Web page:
A corporate sponsor for the dressage team that not only takes advantage of marketing opportunities, but also helps promote the sport while doing so could be a real boon for us. In Europe, the major corporations set up funds for rider programs, horse show prize money and team support. They advertise all over the competition arenas here. RaboBank, Reem Acra, Meggle and Swarovski are firms that come to mind. You cannot attend a major horse show without major corporate advertising on display.
I can envision this type of team sponsor getting a lot of return on advertising during the winter season in Wellington. Ralph Lauren? Bank of America? Budweiser? All U.S. riders on the short list would advertise for the corporate sponsor on their saddle pads and make their photo images available for advertising.
This must be one duty of the fundraiser—to secure corporate sponsorships for the team. The second duty would be to promote the sport.
Market The Sport Of Dressage
Marketing is crucial in this Internet Age. The more you market the sport, the more attractive it becomes to corporate sponsorship. We need to make heroes out of our horses and riders and make top competitions the place that everyone wants to be. We need exposure on TV, radio, talk shows and every major newspaper in the USA. Yes, much of this needs to be bought and paid for. But for every little kid who wants to grow up to be a Grand Prix rider, we create another avenue for expanding support for our sport.
In Europe, the horse show programs are full of glossy photos and intimate stories about the competitors. Riders are legends in Europe—they have celebrity status and are treated like the top athletes and performers that they are by the press, horse show organizers and spectators. Watch the video promo for the WDM tour.
It only takes a bit of clever advertising to create excitement in our sport. Autograph hours, interviews with VIPS and riders, and exhibitions during competition breaks increase spectator interest at shows
Leagues like the World Dressage Masters are forming in Europe that market their top competitors in order to draw more spectators to the competitions. Can we form a similar Western Dressage Masters group? Could we do this with shows in Canada, Mexico and South America included in the League? I believe that two of my colleagues are working on a Pan Am league right now—Thomas Baur (Germany) and Maribel Alonso (Mexico). The USA needs a representative in this effort.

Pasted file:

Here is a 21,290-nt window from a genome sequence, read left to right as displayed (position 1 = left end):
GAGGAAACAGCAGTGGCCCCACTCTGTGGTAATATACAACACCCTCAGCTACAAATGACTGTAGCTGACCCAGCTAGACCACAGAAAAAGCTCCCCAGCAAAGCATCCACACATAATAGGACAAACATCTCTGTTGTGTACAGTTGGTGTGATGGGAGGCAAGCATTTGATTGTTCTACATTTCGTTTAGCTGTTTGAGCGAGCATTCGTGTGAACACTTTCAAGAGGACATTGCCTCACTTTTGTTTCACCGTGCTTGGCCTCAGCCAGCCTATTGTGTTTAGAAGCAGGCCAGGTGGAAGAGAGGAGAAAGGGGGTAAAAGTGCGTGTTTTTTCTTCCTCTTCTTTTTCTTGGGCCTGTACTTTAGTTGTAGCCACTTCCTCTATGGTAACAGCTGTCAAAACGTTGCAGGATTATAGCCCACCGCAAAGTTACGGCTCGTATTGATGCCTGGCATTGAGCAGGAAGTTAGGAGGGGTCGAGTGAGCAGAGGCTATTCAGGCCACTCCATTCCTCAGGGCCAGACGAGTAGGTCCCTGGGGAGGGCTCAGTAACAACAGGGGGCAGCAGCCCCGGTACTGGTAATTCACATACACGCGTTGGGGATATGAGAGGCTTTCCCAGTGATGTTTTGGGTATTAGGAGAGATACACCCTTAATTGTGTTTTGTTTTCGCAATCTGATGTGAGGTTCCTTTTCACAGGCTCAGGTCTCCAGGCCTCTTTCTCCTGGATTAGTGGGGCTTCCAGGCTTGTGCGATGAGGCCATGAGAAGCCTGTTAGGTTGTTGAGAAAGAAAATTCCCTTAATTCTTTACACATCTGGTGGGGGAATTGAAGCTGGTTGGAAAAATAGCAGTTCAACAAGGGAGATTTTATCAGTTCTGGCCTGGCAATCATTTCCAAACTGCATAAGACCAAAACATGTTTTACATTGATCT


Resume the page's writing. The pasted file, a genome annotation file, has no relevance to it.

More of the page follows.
I am throwing ideas out there because we need to start thinking outside the box. Riders are not generally talented in the area of high finance, but we have clients who are successful in all walks of life, and they love our sport as much as we do. Let’s ask them for help. Why can’t George Soros help us with a plan? His son is an American dressage rider. We need some movers and shakers with interest in our industry to help us find a way to fund our sport.
First, we need a viable plan for success. Then we need to find a way to pay for it. We all realize that compromises will need to be made along the way. But we need to start now, aim high and compromise later. How much we have to compromise will be due to either the success or failure of our team fundraiser.
I once interviewed the CEO of Boral Corporation in Australia for the U.S. Chamber of Commerce in Sydney. When I asked him how he got the financing to fund his business he said, “Catherine, money is the easiest commodity in the world to come by.” Now that is an attitude that gets things done, and we need to find someone with this attitude to help us.
Where To Start
In November 2008, our federation organized a meeting of the U.S. dressage riders in Chicago to discuss the Olympic Games, our results there, and a plan for going forward with or without a new team coach. The meeting was good for our sport, and some of the riders’ suggestions were taken to heart. I was one of the people who said we needed a new team coach if we were to be successful in international competition in the future. Four years later, I still believe that the right team coach will bring us good fortune, but only when combined with all the other elements I have discussed in these blogs.
We need to get together again this year, and if the USEF is not interested in hosting another meeting, we as riders should organize our own. We should invite dressage riders, trainers, coaches, owners, sponsors and horse show organizers to come up with ideas and talk about possibilities for the future. More importantly, we should invite anyone who has innovative ideas for marketing and finance.
What we need now is a change in leadership, most of all a strong leadership that thinks outside the box and moves away from the traditional ways of viewing and supporting equestrian sport in our country. We need to find talented people for each of the four tasks, and we need motivation coming from all sides to push us to success. We have to drop our tendencies toward repeating past mistakes and sticking to plans that don’t work just because that is what we have always done. We need new blood. It’s time to work together and promote our sport to the advantage of all involved.
I’m Catherine Haddad Staller, and I’m sayin’ it like it is from Vechta, Germany.
Training Tip of the Day: Ask your friends and colleagues for help.